Pope pays tribute to 'martyred' Italian priest
Pope Francis at his weekly general audience in the courtyard of San Damaso, Rome, 16 September 2020 - Stefano Spaziani/DPA/PA Images
Fr Malgesini had served in the diocese of Como since 2008, and had a longstanding ministry with the homeless there.
At his general audience this Wednesday, 16 September, Pope Francis paid tribute to a murdered Italian priest, who he termed a martyr and a “witness of charity”.
The priest, Fr Roberto Malgesini, a priest of the diocese of Como, was murdered on 15 September, whilst on his usual morning routine, distributing food to the homeless of his parish. His body was discovered later that day near the rectory where he lived, with multiple stab wounds visible. It is believed that Malgesini, aged 51, was attacked and killed by a homeless man suffering from mental health issues, who he knew from his work in the community. Fr Malgesini was born in 1969, ordained a priest in 1998, and had served in the diocese of Como since 2008.
Making reference to Malgesini’s death towards the end of his general audience, the Pope said that he gives “praise to God for the witness, that is, for the martyrdom of this witness of charity toward the poorest”. Stating that he unites himself “to the sorrow and the prayers of his relatives and to the community”, the Holy Father asked his audience to pray for Malgesini and “all the priests, sisters, lay faithful who work with the needy and those society casts away”.
Malgesini’s ministry, and his particular focus on the welfare of the poor and marginalised in his community, has been the subject of tributes from across his Diocese and local community. The Bishop of Como, Oscar Cantoni, said that Fr Malgesini’s work with the homeless was a “vocation within a vocation”.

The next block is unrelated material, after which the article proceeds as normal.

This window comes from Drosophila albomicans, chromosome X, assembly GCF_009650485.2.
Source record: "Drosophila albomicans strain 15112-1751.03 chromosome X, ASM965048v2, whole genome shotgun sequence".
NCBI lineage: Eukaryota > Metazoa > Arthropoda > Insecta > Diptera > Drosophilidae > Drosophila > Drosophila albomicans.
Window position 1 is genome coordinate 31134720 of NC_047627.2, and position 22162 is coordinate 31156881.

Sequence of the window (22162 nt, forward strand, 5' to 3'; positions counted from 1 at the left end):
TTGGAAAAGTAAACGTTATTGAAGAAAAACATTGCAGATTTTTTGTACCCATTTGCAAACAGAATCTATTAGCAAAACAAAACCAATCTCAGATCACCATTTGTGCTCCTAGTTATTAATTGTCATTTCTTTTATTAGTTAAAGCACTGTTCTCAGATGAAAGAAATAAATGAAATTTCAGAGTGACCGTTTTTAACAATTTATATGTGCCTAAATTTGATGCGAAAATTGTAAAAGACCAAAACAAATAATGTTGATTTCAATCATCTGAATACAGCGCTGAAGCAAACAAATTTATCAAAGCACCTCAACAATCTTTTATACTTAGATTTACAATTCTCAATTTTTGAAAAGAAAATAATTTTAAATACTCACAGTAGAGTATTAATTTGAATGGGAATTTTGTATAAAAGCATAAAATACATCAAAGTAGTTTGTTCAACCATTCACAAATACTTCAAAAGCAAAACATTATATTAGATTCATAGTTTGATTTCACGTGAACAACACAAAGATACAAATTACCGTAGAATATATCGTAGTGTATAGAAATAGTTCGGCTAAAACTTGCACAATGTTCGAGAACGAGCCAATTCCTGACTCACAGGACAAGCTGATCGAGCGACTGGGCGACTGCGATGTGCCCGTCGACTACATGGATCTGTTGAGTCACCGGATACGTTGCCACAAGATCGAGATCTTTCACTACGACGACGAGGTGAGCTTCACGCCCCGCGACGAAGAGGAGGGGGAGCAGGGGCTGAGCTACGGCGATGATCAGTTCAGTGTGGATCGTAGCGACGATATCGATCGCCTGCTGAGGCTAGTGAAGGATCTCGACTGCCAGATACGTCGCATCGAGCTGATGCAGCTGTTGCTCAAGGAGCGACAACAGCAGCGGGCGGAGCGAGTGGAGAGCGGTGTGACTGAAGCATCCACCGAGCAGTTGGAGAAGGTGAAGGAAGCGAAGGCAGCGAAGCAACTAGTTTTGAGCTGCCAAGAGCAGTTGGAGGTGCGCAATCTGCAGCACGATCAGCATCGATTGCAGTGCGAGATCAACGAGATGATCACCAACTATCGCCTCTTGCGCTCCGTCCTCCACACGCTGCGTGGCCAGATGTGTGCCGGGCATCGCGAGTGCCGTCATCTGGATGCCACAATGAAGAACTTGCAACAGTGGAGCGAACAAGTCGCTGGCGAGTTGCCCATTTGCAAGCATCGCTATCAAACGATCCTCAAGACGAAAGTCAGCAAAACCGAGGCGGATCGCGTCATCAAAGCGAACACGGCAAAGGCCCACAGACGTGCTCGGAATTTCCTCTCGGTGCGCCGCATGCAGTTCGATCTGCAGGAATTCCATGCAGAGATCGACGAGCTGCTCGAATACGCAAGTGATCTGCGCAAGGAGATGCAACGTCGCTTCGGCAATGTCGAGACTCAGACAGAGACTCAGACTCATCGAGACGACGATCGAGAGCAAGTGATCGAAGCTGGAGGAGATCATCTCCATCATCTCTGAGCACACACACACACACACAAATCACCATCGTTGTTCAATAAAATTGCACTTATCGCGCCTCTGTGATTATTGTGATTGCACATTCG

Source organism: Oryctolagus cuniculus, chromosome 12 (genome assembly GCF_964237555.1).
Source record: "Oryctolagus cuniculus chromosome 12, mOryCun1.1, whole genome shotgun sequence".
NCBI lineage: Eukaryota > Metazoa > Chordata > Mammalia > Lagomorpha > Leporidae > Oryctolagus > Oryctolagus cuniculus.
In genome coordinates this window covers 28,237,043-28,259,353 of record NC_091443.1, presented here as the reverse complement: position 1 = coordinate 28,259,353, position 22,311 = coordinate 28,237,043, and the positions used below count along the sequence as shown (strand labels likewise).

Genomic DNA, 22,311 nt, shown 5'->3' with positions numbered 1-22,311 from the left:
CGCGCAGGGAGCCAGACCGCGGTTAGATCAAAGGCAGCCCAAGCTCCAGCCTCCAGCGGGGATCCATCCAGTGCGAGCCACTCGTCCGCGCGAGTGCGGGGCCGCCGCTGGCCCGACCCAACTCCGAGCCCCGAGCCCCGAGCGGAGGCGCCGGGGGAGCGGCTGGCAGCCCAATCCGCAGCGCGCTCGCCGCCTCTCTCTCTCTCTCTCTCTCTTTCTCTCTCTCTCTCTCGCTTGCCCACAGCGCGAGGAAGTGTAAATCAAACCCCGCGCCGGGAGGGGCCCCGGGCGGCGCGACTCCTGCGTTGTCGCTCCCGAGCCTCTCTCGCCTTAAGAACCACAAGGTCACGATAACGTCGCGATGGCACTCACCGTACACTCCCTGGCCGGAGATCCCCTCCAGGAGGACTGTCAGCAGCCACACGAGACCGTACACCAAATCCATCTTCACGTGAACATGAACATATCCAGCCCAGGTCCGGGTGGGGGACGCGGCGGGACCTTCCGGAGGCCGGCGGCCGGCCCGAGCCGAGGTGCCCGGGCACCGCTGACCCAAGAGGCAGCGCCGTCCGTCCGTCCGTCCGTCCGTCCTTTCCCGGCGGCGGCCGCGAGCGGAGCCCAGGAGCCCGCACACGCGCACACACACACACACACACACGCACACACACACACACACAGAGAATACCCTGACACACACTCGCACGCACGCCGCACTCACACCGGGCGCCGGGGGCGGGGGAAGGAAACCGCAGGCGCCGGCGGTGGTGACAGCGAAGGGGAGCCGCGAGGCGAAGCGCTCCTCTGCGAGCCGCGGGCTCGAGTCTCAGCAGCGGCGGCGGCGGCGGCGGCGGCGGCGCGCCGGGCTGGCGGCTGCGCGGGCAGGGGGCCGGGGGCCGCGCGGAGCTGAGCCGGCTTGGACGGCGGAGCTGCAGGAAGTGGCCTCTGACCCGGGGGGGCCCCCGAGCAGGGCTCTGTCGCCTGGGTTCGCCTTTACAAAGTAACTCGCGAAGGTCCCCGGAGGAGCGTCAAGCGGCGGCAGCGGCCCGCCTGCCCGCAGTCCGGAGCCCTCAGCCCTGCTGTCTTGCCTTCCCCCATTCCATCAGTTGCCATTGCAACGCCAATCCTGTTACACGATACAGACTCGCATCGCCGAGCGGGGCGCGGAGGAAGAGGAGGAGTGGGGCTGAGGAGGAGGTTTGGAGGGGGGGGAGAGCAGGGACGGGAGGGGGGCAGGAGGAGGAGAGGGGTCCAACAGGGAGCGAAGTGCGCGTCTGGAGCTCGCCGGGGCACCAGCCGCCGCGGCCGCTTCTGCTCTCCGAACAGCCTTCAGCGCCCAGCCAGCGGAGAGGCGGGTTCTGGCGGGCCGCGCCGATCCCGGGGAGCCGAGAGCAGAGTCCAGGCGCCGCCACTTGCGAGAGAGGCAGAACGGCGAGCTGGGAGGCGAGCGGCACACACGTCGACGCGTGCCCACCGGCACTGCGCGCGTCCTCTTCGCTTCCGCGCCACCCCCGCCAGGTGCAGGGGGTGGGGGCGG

Earlier in his general audience, the Pope had spoken at length on the importance of supporting the needy and the marginalised in society – a duty which extends to our “common home”, the earth. “All forms of life are interconnected”, the Pope added, “and our health depends on that of the ecosystems that God created and entrusted to us to care for.”
Francis went on to emphasise that his duty of care and recognition of interdependence must be founded on “contemplation” or risk falling into an “unbalanced anthropocentrism”, which “positions us as absolute rulers of all other creatures”. Drawing in part ondistorted” interpretations of scripture, this attitude leads to the exploitation of the natural world. “We believe that we are at the centre, claiming to occupy God's place; and so we ruin the harmony of His design. We become predators, forgetting our vocation as custodians of life.”
In place of this perspective, the Pope said, we must instead become “guardians of our common home”. Such an attitude is already present in “those movements, associations, popular groups, which are committed to protecting their territory with its natural and cultural values,” which, Francis concluded, “contribute to a peaceful revolution, the ‘revolution of care’”.